He starts with a chapter describing his life, growing up in the church, his calling to the ministry and his life as a pastor, eventually beginning to doubt the words he was preaching. After this, the book deals with various themes, chapter by chapter, as if he dealt with them in turn. I expect that, much like me, many of these doubts were simultaneous and jumbled together, not in a coherent linear progression, but it does make for a more readable book this way.

Chapter 2 dives right in and addresses the subject of the God of the Bible, in all his jealous, bloodthirsty and unreasonable glory, head on. This chapter will be a hard read for many Christians, but as it is completely Biblically based, they will find it hard to actually disagree with the evidence presented, even if they will reject the conclusion. After this comes a chapter where he goes through several bits of the Bible that don't get expounded from the pulpit very often and you certainly don't get in Sunday school. The point being that the Bible is not the 'good book' its cracked up to be.

In Chapter 4 he turns to the New Testament and Jesus and goes through the evidence, such as it is, for a historical Jesus. Here he actually doesn't stray as far from orthodoxy as I was expecting, but still we come away from here with a very human Jesus who wasn't the son of anyone divine. For Bob Ripley, Jesus was a historical preacher who got on the wrong side of the Romans and was executed. And stayed dead.

Following this, we wander through some of the more unpleasant bits of church history - the atrocities committed by believers in the name of God. It is a hard read, and it is very simple to say that these people weren't really Christians, but then again they got their direction from the Bible and the list of offenders includes heroes of the church like Luther & Calvin. A chapter on morality and related themes follows this, showing that you don't need God to exist to know the difference between right and wrong.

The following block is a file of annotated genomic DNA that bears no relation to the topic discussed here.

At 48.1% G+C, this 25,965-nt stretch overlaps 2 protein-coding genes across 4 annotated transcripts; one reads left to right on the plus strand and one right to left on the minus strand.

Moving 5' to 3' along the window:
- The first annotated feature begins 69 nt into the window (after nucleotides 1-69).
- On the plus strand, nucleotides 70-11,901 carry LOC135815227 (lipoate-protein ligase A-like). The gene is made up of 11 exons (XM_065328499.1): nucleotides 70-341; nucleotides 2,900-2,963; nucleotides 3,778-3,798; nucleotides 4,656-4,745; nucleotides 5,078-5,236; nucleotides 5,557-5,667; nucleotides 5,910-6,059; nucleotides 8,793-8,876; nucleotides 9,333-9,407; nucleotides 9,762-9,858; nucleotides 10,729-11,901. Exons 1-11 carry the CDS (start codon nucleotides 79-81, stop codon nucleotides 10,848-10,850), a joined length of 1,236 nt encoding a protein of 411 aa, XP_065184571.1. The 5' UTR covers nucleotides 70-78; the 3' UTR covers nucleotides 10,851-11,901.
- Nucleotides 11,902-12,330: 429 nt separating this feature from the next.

Chapter 7, somewhat unusual in a book like this, tackles the subject of prayer. Does it work? How do we know if it works or not? He gets to the feedback loop that I have blogged about before. If the believer prays for something (no matter how mundane) and it happens, the believer's faith is boosted. If the believer prays for something and it 'isn't granted', the believer's faith isn't reduced, so whatever happens, the net effect of prayer is to boost faith, even if there is nobody to hear them. Chapter 8 goes further into this and looks at faith.

Chapter 9 seems to me to be the big mis-step in the book as he looks at science. To me, a scientist, this chapter is a bit simplistic, but after all the good stuff before, and still to come, I forgive this.

The final chapter is the longest and possibly the most interesting. It looks at the question I am still wrestling with; where do I go from here? What is life after belief like? The thing I liked most about this chapter is the very strong defence he gives of the claim that he is still exactly the same person he was as a pastor - he has the heart of a pastor, the generosity of a pastor, the compassion of a pastor, etc. In every way that matters he is exactly the same person as he was 20 years ago. Why should the fact that he considered some facts and as a consequence changed his beliefs change his personality? It shouldn't and it didn't.

In summary, I like this book, it is a little short and doesn't go into as much detail of the issues as I would have liked, but if you want to know what I think about god, the universe and everything, then this is about as good a summary as I could write myself.

If you are a Christian, I recommend you read this book as it shows clearly why some people have come to the point of rejecting faith, and it does it in a clear and easy to read manner. There is nothing anti-Christian in here, but there are some real issues that Christians should really think about.